Citroën's 100th anniversary campaign imagines the future of mobility

The campaign aims to follow in the footsteps of founder André Citroën, who was known as an innovative businessman and marketer.

Citroën’s centenary campaign embraces the trailblazing spirit of founder André Citroën as it rolls out a concept car that aims to revolutionise mobility in cities.

The French automaker and its agency Traction, which is part of BETC Group, have created more than 20 ads focused on the theme of "cool mobility" that will run throughout 2019. Against the backdrop of a global car sales slowdown and uncertainty about the industry’s future, Citroën is promoting its credentials as an innovative, accessible and family-orientated brand.

One of the new ads is a manifesto introducing the Ami One concept, which will be available for test drives at the Geneva Motor Show from 7 to 17 March. The upbeat film debunks ideas such as "Nobody wants a car any more" and "The car is the new city plague". In contrast, the Ami One is a small, low-speed electric vehicle that could be driven without a licence and serve as an alternative to shared bikes and cars.

"The manifesto says, hold on a minute, why as individuals should we not be able to have our freedom despite the fact that we want to save the planet? Given our past, why shouldn’t Citroën be the one to say, stop all of this – there is something we can do?" Linda Jackson, the company’s chief executive, said.

For the centenary campaign, Jackson tasked BETC with imagining how the automaker’s founder might celebrate its anniversary. André Citroën was "a visionary, extremely ahead of his time" – the Elon Musk of his day, Jackson said. He was also an innovative marketer, known for stunts such as lighting up the Eiffel Tower with his family name in 1925, which was later recorded in The Guinness Book of Records as the world’s largest ad.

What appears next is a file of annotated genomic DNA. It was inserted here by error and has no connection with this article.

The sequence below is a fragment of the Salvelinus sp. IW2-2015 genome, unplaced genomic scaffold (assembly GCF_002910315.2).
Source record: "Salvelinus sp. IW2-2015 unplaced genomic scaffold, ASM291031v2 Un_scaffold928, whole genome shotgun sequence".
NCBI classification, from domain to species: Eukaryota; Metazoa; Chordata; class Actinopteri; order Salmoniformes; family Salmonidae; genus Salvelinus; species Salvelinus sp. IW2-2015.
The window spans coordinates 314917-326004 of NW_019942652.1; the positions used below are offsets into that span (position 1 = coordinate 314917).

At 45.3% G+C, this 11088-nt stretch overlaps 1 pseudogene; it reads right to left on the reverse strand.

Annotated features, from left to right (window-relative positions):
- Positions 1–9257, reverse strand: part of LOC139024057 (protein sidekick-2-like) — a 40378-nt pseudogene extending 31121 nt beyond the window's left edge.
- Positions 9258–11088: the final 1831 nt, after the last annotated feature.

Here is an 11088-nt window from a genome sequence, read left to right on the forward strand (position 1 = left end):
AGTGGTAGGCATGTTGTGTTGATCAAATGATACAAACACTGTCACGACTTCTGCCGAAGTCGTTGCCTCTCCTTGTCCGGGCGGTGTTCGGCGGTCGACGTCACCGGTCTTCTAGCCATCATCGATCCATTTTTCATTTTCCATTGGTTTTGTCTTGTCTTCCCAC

Because André Citroën wanted to "democratise the auto industry", the campaign is heavily focused on social media, Arnaud Belloni, director of marketing, communications and sport, said. The spots will run on TV but also be tailored in real time for social networks such as Facebook and LinkedIn, with 25% of the marketing spend devoted to digital.

BETC created about 15 films over the course of one month to be used around the world. They promote various Citroën vehicles and feature stories about the daily lives of families and friends. Many of the company’s customers have children, so the campaign’s tone of voice is "family-led", Jackson said.

"Citroën is a brand that cares for people," Stéphane Xiberras, the president and chief creative officer of BETC Paris, added. "It’s not only about the technology, but also about how the technology can help people move in a better way."

Yet Citroën also wants to modernise its image and be seen as a "cool" brand, Belloni said. It will host events this year such as a stunt that replaces Parisians’ cars with Citroën vehicles. The agency has also made a film series called "Generation", launching this spring, that stars brand superfans from around the world.

This campaign comes after Citroën has reduced its marketing budget by 25% worldwide. Despite this cutback, the brand is resolved "to never sacrifice creativity", Belloni said: "As we have less money, we wanted to have more creativity".

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